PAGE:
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German economy storms ahead at fastest pace in 20 years
Date : August 13, 2010
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Berlin, Ramadan 03,1431/Aug 13, SPA -- The German economy stormed ahead by 2.2 per cent
during the second quarter, the statistics office said Friday, with a
surge in exports and a pickup in investment helping to power the
nation to its fastest growth rate in two decades, according to dpa.

Adjusted for the number of working days, economic growth soared by
3.7 per cent when the second-quarter figures are compared with the
same period in 2009, as foreign orders from the world's leading
emerging economies and a weaker euro ramped up German exports.

The German economy is "playing in a league of its own" said ING
Bank economist Carsten Brzeski as the nation's buoyant growth drives
economic expansion across Europe.

The European Union' statistics office Eurostat said Friday the
region's growth rate bounded ahead by a bigger-than-forecast 1 per
cent in the second quarter with Germany's economic performance
helping to offset the more tepid expansion rates in other parts of
Europe.

The German economy grew at its fastest rate since the fall of the
Berlin Wall paved the way for the nation's reunification two decades
ago, the statistics office said.

Economists have already begun to revise up their 2010 growth
forecasts. The Frankfurt-based Commerzbank said it was raising its
prognosis from a 2.5-per-cent expansion rate to a vigorous 3.25 per
cent.

German Economics Minister Rainer Bruederle described the
second-quarter gross domestic product (GDP) data as "a growth
miracle" and predicted that the nation's economic expansion would
come in well above 2 per cent.

The robust economic performance during the second quarter follows
a dramatic 5-per-cent contraction in 2009.

Underpinning the nation's growth has been another wave of
corporate restructuring combined with a long period of wage
stagnation, which have helped to bolster the nation's international
competitiveness.

German exports surged by a more-than-forecast 3.8 per cent in June
after soaring by a revised 7.9 per cent in May, the statistics office
said earlier this month.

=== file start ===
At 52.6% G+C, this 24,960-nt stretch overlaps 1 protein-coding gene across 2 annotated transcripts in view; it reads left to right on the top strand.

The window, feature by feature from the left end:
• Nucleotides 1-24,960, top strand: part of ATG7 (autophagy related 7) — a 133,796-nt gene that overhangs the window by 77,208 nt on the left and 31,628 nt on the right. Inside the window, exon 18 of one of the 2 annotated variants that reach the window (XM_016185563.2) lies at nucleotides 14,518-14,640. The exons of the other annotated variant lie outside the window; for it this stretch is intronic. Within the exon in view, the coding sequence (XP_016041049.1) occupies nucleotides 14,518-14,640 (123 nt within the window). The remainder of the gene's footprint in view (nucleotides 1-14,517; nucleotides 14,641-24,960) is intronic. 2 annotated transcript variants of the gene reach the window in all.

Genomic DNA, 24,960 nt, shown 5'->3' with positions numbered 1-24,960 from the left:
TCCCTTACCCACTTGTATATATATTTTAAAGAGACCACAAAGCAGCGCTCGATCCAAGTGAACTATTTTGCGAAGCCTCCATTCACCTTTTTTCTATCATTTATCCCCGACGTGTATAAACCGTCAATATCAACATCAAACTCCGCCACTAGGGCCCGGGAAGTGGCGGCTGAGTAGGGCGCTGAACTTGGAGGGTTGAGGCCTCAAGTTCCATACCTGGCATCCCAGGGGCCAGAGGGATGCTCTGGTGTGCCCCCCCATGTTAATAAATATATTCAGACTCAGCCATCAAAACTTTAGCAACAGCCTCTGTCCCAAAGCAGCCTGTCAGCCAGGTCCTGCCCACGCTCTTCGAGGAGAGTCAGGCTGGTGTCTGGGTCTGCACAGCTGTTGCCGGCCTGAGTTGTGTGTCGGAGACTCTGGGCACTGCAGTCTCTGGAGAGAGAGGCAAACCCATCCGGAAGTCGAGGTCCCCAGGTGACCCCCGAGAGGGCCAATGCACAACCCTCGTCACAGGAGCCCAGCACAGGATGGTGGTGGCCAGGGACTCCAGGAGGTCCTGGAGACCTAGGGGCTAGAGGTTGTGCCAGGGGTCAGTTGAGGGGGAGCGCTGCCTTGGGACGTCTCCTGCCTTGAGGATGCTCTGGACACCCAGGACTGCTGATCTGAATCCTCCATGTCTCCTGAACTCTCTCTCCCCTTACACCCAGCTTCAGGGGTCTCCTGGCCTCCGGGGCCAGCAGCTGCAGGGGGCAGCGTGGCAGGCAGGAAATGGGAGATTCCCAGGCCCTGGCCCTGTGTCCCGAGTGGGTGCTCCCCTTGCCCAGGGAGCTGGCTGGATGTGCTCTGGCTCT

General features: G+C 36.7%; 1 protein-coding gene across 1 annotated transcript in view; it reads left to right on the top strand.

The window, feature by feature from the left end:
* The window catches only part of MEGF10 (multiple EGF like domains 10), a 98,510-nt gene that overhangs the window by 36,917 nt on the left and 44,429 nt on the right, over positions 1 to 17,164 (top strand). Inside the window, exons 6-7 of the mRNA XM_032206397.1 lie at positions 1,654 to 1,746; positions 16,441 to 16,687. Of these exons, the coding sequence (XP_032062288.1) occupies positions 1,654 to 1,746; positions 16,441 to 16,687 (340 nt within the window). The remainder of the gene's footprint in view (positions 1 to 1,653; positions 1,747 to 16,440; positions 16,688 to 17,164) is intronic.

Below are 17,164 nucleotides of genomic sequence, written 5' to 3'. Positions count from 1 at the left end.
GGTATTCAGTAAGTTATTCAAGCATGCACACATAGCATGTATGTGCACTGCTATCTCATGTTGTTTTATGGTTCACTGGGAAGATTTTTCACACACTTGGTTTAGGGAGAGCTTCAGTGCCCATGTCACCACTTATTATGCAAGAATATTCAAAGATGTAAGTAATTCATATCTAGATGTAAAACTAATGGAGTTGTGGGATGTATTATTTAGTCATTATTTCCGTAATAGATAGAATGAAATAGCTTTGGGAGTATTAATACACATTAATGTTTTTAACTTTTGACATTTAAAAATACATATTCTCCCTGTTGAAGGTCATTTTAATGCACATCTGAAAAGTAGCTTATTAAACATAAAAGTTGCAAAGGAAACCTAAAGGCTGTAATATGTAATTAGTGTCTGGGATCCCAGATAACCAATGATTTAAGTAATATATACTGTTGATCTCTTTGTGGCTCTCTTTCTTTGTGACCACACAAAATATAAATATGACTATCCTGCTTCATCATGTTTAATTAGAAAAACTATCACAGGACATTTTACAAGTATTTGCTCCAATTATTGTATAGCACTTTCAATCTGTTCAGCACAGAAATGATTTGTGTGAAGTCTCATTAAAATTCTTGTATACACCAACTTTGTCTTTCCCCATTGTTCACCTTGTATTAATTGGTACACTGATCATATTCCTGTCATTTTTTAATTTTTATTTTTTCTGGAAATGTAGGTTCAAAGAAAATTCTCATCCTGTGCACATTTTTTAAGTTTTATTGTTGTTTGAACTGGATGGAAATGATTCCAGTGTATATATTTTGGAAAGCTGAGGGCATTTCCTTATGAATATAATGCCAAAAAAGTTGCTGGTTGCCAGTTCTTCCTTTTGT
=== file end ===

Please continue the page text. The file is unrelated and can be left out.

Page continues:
Already, however, the nation's unions have signalled plans to step
up their wage demands this year.

Business leaders have also warned about a skilled shortage
emerging in the nation as a result of the fast-paced growth rate.

"We must exploit the potential of people in this country, while
skilled workers from abroad have to be accepted," said Martin
Wansleben, the chief of Germany's Chamber of Commerce (DIHK).

The consensus among analysts was for Europe's biggest economy to
expand by 1.3 per cent in the three months ended June, after it grew
by an upwardly revised 0.5 per cent in the first quarter. Adjusted
for prices, year-on-year second-quarter GDP stood at 4.1 per cent.

But a number of analysts had believed that the country's GDP in
the three months ended June could come in closer to 2 per cent
following a batch of upbeat indicators pointing to the economy
gaining momentum in recent months.

Analysts have also warned that the pace of Germany's economic
expansion should ease up in the coming months in the wake of signs of
a slowdown in the key pillars of the world economy - China and the US
- along with moves around the world to cut government spending.

Releasing the data the Wiesbaden-based statistics office said
exports and investment were the key drivers of German growth in the
second quarter. Private and public spending also made positive
contributions.

The statistics office is to publish a detailed breakdown of the
second-quarter GDP figures on August 24.
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